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The Ultimate Fundie Reading List


Guest AudreyParker

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Guest Anonymous

A couple of days ago, ladyaudley made this reading list for a fundie FJer: viewtopic.php?f=8&t=17010&p=540182#p540182

It started me thinking: If you could recommend a reading list for a fundie (either generally or for a specific person) what would it be? Would you suggest The Handmaid's Tale? The God Delusion? Some Bible Lit-Crit? An afternoon on Youtube listening to Staceyann Chin?

What have you read lately that has made you think 'If only "X" could read this'?

I think we should put together the ultimate fundie reading list.

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hah, I thought about starting a thread like this! Thank you. I'm at work just now, I'll be sure to add to the list ^^

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More Than a Theory by Hugh Ross He's a Christian Evolutionist.

I would stay away from anything too radical. It would just scare them off.

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Stranger In A Strange Land

Elmer Gantry

The Stand

Any or all of the FLASHMAN books (especially for Dougie Phillips since he loves manly adventures)

Siddhartha

The Master And Margarita

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I don't think Hugh Ross is an evolutionist. Wikipedia says he is an "old earth creationist" who believes in "progressive creationism" where a supernatural force created different lifeforms at different stages. He does believe the earth is billions of years old, but he rejects the scientific consensus on evolution and abiogenesis.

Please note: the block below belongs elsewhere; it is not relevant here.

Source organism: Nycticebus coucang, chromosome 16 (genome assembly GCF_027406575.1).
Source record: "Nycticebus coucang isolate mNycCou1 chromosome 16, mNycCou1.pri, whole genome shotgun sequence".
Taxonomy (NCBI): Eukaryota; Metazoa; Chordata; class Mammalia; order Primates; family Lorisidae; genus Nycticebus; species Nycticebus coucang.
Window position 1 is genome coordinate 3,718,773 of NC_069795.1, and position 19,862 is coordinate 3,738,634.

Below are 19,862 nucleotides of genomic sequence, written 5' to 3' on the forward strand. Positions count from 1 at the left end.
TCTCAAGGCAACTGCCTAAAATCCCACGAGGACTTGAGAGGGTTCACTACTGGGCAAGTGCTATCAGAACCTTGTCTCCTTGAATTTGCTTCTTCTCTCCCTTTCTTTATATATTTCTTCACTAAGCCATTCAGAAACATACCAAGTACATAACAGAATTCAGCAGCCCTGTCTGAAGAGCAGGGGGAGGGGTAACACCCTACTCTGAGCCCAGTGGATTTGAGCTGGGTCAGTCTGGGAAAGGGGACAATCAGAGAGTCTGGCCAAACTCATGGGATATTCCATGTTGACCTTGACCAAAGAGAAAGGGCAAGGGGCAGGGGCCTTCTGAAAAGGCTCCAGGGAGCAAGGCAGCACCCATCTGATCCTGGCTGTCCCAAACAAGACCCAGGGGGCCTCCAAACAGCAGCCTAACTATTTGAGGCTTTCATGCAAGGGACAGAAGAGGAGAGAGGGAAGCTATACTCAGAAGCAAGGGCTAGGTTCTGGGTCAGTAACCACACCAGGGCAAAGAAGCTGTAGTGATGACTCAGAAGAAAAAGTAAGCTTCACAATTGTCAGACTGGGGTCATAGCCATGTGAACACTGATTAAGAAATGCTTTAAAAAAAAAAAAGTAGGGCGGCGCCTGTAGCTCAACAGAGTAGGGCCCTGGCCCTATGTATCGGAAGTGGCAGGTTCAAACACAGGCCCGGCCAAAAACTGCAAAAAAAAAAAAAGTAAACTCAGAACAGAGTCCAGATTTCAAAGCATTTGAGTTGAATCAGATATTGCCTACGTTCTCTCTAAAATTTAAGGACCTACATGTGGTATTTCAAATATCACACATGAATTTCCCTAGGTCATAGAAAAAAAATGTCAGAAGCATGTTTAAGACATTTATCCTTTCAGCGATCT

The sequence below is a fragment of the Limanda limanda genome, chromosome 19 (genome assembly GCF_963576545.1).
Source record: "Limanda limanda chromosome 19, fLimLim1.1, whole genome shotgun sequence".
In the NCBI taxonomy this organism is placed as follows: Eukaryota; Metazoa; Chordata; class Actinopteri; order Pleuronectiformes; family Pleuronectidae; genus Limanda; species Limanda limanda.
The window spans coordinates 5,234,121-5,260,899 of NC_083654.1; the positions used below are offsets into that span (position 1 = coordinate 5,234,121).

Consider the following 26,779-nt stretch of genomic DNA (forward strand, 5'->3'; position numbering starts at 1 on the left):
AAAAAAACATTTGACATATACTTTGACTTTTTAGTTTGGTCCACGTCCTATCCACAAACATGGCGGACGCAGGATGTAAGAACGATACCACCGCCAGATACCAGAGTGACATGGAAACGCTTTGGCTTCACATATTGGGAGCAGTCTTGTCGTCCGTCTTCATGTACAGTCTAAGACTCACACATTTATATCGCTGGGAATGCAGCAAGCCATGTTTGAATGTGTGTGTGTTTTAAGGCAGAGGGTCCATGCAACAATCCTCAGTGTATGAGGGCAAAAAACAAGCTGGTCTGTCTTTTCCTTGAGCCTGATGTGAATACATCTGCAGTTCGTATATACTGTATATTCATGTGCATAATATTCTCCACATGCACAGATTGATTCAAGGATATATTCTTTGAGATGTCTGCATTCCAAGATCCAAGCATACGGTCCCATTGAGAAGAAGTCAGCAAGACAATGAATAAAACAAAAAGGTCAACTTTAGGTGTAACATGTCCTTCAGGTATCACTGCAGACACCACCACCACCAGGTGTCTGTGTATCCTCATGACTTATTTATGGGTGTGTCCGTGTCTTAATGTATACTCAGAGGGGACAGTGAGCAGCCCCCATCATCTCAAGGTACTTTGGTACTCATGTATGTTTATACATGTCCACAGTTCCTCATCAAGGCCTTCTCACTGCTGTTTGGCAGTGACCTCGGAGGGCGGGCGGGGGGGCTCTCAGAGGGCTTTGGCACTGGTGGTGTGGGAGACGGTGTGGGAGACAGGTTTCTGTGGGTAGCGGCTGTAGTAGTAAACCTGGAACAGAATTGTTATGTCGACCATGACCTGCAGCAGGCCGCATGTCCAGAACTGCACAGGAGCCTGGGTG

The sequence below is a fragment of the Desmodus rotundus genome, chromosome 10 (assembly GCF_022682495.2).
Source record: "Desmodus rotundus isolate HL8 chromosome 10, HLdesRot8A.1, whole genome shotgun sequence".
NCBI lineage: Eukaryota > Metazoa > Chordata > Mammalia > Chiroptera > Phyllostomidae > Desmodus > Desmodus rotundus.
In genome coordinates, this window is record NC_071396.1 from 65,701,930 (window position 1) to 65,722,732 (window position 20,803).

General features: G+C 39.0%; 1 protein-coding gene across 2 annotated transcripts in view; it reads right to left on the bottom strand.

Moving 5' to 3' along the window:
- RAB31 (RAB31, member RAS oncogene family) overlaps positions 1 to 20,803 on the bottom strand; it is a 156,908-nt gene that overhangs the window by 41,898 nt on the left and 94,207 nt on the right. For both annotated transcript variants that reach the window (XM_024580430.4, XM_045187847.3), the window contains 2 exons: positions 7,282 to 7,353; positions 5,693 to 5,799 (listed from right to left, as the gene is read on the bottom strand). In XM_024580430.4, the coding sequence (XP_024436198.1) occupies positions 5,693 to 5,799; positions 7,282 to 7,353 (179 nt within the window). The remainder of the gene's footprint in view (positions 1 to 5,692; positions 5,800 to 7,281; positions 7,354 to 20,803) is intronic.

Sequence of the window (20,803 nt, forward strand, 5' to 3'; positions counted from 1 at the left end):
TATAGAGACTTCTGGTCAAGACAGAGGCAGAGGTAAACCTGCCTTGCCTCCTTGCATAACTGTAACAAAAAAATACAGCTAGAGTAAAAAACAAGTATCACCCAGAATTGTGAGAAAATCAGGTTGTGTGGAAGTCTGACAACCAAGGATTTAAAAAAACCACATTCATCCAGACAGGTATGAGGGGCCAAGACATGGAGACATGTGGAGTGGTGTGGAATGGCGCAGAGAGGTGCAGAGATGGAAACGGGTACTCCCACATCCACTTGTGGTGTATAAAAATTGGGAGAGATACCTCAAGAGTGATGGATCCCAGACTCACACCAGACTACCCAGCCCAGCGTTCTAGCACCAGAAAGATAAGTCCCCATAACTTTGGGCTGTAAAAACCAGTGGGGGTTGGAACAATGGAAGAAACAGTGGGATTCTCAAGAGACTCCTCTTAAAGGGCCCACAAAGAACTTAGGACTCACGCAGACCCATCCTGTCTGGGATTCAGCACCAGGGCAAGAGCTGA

I think if I could recommend a book for fundies it would be a basic science textbook - as in, one written for kids.

I would also recommend biographies of inspiring women.

And I would recommend "Good Without God," although, admittedly I have not read it! It might clear up some misconceptions that fundies have about evil atheists who have no morals.

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I don't think Hugh Ross is an evolutionist. Wikipedia says he is an "old earth creationist" who believes in "progressive creationism" where a supernatural force created different lifeforms at different stages. He does believe the earth is billions of years old, but he rejects the scientific consensus on evolution and abiogenesis.

I think if I could recommend a book for fundies it would be a basic science textbook - as in, one written for kids.

I would also recommend biographies of inspiring women.

And I would recommend "Good Without God," although, admittedly I have not read it! It might clear up some misconceptions that fundies have about evil atheists who have no morals.

Hmmm... That's not how his book read when I read it a couple years ago. Maybe I should go back and reread.

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Delirium, by Lauren Oliver. Pretty much any dystopia, really, as it would show the true effects of giving the state control over personal lives (1984, maybe?), but I picked this book in particular because there are fundie-relevant themes. Love is treated as a disease to be cured; thereafter young adults are paired up with suitable partners with whom to have babies. They also have a holy book, which is clearly propaganda; for instance in the story of Abraham and Isaac Abraham sacrifices Isaac for becoming infected with love (no last-minute ram). This might make fundies think about how the bible could be used as propaganda (but probably not, because they'll just see theirs as true and others as false).